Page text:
#ExxonKnew Groups Revert to Botched IRS Targeting Scheme
In a sign of just how bad it has become for the #ExxonKnew campaign, anti-fossil fuel activists are reverting back to their old playbook of using the Internal Revenue Service (IRS) to silence organizations they disagree with. Remember how well that worked last time?
Today, the Center for Media and Democracy (CMD) and Common Cause announced that they are filing a case with the IRS because “ExxonMobil and the American Legislative Exchange Council (ALEC) are running an illegal scheme to promote the oil giant’s climate denial policies and legislative agenda in violation of U.S. tax law governing charitable organizations.”
It will come as no surprise that the same wealthy foundations that fund #ExxonKnew also fund CMD and Common Cause. Their website shows they received big checks from the Marisla Foundation, Open Society Institute (connected to George Soros), Park Foundation, V. Kann Rasmussen Foundation, Rockefeller Family Foundation, Tides Foundation and the Wallace Global Fund – all of which bankrolled the #ExxonKnew campaign.
Nor is this CMD’s and Common Cause’s first rodeo targeting ALEC. CMD has an entire section of its website devoted to “ALEC Exposed,” and as National Review reported, “Common Cause has chosen as a prime target the American Legislative Exchange Council.”
It’s not their first attempt to stifle free speech, either. CMD openly supported the IRS going after “political non-profits” – read: conservative and free-market groups they disagree with – and jumped to the defense of the John Koskinen, the IRS commissioner who has been accused of continuing the agency’s illegal targeting of conservative organizations.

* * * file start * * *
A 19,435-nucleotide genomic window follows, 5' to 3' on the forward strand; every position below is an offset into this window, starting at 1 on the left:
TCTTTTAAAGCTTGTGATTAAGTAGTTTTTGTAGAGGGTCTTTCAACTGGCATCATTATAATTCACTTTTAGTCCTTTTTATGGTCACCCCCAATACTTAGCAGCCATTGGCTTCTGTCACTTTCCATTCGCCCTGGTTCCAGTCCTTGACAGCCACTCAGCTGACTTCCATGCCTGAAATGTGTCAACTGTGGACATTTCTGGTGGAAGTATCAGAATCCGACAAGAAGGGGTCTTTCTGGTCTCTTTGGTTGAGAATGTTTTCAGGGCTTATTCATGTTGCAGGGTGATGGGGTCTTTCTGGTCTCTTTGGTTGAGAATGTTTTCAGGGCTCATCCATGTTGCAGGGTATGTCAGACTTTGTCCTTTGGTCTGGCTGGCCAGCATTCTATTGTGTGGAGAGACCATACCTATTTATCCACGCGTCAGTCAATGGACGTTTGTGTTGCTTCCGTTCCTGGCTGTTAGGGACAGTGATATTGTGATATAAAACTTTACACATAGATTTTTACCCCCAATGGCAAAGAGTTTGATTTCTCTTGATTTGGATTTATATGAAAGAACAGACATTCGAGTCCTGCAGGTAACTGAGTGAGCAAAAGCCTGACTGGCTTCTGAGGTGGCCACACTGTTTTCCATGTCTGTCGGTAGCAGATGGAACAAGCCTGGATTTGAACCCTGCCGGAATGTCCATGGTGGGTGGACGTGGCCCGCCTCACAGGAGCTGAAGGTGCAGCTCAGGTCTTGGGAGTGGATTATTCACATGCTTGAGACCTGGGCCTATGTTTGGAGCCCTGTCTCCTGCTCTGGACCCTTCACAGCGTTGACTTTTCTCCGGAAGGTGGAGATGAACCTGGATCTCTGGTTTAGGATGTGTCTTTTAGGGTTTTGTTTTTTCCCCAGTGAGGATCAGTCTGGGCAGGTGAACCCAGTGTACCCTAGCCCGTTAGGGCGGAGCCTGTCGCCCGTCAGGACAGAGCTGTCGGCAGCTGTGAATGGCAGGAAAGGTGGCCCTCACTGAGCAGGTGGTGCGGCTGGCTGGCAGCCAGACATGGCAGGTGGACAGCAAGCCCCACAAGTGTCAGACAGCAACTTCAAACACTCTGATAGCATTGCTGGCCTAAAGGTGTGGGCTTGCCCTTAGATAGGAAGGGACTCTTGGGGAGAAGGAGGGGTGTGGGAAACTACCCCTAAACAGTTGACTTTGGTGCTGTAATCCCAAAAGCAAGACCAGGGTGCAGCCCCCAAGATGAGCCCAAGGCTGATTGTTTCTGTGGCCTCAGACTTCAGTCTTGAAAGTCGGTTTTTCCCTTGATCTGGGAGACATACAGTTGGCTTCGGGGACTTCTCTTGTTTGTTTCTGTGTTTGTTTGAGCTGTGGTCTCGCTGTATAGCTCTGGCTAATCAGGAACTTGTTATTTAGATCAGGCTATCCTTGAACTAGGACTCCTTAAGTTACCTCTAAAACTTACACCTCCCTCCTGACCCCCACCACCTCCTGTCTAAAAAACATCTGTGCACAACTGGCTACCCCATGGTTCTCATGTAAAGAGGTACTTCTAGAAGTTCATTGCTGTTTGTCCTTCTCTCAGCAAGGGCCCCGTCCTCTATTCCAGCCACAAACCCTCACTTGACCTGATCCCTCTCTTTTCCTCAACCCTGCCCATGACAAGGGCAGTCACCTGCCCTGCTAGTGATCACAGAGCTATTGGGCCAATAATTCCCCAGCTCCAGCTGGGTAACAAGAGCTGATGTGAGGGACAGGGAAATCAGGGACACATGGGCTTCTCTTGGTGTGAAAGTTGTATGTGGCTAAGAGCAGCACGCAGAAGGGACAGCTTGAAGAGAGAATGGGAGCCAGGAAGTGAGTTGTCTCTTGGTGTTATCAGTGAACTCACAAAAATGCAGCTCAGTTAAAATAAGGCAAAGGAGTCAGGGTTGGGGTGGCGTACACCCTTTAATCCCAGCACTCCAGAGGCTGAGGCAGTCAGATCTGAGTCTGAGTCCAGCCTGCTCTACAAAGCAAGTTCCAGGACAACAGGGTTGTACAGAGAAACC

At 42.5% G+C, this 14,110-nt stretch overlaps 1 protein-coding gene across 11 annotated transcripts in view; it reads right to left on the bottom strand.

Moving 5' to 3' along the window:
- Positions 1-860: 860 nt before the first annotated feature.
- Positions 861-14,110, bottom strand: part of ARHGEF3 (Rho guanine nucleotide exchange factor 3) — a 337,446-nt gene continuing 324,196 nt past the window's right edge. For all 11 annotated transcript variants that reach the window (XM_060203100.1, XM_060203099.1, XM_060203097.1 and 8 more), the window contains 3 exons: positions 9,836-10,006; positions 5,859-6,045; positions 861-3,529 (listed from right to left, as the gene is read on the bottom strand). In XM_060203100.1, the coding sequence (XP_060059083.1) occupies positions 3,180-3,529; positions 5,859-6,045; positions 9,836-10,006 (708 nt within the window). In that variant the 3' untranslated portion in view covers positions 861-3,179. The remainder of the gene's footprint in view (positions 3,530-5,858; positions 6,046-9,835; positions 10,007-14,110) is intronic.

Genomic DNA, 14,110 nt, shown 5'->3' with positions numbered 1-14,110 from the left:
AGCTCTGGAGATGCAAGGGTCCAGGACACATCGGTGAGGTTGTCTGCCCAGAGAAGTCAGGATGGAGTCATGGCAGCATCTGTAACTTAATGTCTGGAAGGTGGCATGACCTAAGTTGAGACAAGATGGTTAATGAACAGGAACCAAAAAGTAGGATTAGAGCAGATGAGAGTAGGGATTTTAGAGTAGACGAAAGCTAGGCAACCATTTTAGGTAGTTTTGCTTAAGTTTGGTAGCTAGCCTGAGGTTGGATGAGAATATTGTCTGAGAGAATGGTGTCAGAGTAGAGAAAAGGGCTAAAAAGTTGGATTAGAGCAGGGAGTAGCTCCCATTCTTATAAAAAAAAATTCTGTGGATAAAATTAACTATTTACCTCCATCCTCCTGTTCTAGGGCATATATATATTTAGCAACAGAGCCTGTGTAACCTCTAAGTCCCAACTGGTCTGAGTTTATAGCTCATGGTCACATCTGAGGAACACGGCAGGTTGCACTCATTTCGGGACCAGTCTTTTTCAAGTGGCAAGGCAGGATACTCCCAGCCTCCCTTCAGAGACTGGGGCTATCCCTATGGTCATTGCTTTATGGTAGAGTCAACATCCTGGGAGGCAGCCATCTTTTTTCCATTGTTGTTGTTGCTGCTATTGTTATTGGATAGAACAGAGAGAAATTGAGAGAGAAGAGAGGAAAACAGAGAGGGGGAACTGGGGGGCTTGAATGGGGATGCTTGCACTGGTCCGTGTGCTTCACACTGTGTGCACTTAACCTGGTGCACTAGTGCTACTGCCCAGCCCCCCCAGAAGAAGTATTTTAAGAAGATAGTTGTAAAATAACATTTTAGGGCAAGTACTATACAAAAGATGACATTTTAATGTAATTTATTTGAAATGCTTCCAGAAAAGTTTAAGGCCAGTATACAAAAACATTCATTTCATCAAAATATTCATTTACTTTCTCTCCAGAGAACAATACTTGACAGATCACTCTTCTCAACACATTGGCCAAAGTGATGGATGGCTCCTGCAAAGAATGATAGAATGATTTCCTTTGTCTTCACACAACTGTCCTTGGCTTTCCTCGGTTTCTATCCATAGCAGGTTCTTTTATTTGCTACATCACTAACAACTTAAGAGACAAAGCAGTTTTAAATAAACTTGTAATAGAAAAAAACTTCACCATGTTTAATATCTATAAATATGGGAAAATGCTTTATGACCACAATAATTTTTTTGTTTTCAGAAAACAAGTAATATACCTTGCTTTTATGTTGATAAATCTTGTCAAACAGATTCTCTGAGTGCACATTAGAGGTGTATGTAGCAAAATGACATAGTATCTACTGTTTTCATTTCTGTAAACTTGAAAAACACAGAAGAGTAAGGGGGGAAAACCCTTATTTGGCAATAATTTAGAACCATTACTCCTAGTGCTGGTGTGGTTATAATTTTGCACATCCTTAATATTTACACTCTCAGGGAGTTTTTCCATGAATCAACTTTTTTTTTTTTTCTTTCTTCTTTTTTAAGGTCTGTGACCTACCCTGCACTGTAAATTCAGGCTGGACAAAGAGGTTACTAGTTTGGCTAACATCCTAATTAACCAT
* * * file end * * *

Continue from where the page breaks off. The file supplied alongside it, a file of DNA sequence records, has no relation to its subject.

Back in 2013, CMD, which is based in Madison, Wisc., pushed hard for a “John Doe” investigation of the Wisconsin Club for Growth and other conservative groups, alleging improper coordination between those groups and Scott Walker during his recall campaign. That controversial investigation included raiding private homes and other speech-chilling activities. A state court later ruled the investigation unconstitutional in the summer of 2015, and the state investigative body was dissolved by the legislature due to its partisan activities. The investigator also had to settle a lawsuit from the Club for Growth, in which it was allowed to claim no wrongdoing.
Against that backdrop, let’s have a look at some of the outrageous claims made by CMD and Common Cause, followed by the facts.
Claim: “ALEC has been a key asset in Exxon’s multi-billion dollar campaign to push a dangerous climate-denial agenda.”
FACT: It is laughable that activists cry foul at the $1.7 million ExxonMobil gave to ALEC over a span of 15 years.